jrock1675: Although the market is always changing, I feel like the most highly acclaimed sessions on labels like Blue Note, Prestige, and New Jazz will continue to rise in price for the top condition first or earliest pressings. I am also a collector of vintage watches and the key is originality and condition, along with being a timeless design from a well-respected brand. I feel like the same is true in the collectible record market. For better or worse, Blue Note seems to have the largest following among jazz collectors and I don’t see that waning anytime soon (and for good reason given how consistently incredible the sessions were). Even if their releases aren’t nearly as rare some of the releases on micro-labels like Transition, Debut, and Signal (although there are some truly rare Blue Notes, such as the deep groove version of Kenny Burrell’s Blue Lights Vol. 2 and Side 2 New York 23 label examples of BLP 1568, City Lights, and Blue Train), the demand for top quality, first press Blue Notes continues to rise. That’s just a fact given auction results over the past several years and the trend continues to creep higher. It’s a good thing for many of us who were buying these Blue Notes for $30 or $50 apiece 20 years ago, but makes these first pressings less accessible to newer collectors every passing year.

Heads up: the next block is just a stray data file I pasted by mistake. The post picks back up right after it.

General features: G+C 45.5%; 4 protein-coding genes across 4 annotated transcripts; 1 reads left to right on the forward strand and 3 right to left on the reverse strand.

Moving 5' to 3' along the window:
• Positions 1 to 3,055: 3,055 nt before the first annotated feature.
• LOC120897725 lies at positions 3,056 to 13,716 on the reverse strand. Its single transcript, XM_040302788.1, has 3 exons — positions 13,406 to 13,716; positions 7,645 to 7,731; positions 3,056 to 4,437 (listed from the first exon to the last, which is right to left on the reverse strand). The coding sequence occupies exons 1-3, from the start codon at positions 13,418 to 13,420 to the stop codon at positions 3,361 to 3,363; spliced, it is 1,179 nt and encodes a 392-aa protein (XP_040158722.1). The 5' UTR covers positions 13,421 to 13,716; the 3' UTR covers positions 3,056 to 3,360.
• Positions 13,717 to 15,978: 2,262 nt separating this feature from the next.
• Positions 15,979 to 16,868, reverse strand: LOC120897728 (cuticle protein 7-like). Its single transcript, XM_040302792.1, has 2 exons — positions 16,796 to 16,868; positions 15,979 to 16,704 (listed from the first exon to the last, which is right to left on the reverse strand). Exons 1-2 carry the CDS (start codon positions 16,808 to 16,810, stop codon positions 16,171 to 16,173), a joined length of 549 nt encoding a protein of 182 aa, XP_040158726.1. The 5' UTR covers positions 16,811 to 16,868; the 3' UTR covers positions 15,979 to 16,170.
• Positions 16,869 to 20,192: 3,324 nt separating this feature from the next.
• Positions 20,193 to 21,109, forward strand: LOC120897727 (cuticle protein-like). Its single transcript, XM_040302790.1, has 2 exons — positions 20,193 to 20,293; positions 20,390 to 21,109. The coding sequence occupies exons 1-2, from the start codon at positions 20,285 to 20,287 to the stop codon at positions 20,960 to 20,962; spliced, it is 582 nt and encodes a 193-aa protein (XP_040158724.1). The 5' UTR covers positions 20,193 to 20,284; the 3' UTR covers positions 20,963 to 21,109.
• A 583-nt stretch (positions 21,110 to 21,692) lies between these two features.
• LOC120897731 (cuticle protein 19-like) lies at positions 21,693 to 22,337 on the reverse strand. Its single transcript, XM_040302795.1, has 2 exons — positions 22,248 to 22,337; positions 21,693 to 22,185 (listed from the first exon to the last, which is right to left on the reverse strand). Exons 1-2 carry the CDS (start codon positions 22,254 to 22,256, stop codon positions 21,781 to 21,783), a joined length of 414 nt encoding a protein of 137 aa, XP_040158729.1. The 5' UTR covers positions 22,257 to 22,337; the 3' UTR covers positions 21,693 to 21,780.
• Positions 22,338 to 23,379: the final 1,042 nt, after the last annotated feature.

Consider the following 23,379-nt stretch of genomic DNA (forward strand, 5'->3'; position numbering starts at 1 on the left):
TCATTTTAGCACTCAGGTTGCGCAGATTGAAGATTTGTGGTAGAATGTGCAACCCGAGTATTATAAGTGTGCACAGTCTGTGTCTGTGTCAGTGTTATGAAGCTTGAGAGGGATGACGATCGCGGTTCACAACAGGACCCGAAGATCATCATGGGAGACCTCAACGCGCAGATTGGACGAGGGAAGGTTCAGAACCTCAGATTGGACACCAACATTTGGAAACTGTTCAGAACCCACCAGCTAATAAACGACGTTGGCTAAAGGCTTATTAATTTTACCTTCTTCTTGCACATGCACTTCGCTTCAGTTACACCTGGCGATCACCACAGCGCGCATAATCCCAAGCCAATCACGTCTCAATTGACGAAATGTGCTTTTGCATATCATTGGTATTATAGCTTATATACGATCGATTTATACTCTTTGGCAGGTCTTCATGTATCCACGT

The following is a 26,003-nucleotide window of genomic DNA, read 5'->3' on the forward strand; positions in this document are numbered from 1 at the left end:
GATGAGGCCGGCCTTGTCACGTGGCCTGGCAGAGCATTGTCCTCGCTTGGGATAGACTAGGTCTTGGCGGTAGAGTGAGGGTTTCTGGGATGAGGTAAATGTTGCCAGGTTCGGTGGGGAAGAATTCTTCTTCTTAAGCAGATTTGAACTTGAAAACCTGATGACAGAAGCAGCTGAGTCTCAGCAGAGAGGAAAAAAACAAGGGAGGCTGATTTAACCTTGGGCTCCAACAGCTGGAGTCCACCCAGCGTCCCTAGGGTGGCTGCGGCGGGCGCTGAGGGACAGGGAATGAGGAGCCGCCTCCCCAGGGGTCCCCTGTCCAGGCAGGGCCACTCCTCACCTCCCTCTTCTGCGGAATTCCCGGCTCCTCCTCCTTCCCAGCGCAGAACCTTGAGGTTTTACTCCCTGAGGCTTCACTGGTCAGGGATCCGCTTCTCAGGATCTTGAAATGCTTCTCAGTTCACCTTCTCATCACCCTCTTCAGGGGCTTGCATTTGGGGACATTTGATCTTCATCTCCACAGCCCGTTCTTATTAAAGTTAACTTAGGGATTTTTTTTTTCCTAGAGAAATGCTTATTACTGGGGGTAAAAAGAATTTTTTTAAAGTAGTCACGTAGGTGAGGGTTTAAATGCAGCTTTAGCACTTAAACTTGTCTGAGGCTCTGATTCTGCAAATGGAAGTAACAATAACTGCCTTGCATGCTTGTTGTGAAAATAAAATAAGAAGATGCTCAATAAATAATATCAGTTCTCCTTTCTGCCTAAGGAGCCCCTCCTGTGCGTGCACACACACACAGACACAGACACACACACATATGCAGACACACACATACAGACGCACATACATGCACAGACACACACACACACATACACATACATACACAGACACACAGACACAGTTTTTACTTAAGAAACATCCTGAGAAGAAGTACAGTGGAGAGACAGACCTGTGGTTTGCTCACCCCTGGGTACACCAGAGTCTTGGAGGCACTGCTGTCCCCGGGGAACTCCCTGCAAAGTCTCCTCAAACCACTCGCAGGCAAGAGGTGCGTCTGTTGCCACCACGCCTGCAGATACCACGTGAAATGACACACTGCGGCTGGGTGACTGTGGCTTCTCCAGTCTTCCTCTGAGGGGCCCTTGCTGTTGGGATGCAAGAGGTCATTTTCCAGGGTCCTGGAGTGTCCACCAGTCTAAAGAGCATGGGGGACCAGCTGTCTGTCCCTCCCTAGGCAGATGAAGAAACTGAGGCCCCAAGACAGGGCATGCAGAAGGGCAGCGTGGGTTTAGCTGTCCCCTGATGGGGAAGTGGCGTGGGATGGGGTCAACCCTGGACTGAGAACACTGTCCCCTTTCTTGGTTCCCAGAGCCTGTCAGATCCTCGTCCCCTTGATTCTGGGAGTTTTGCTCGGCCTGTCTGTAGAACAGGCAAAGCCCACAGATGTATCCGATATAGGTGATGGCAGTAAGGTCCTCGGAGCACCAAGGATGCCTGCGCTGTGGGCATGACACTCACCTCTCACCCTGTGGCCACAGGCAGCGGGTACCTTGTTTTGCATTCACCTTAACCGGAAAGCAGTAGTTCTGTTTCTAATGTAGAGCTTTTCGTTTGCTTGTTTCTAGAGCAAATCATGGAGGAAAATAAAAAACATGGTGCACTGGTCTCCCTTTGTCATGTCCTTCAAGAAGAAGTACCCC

|Rare labels from jrock1675’s collection|
DGM: Do you have any advice for other collectors?
jrock1675: Do your research. Learn about pressing variations. Search for top condition examples. Don’t settle for “filler” copies. Seek out great music on labels like Savoy, which were recorded for the most part by RVG, but can be had for a lot less than Blue Notes or Prestige LPs featuring similar lineups of musicians. The same goes for Contemporary releases. Some fantastic music, including several wonderful Art Pepper sessions, recorded by the great Roy DuNann.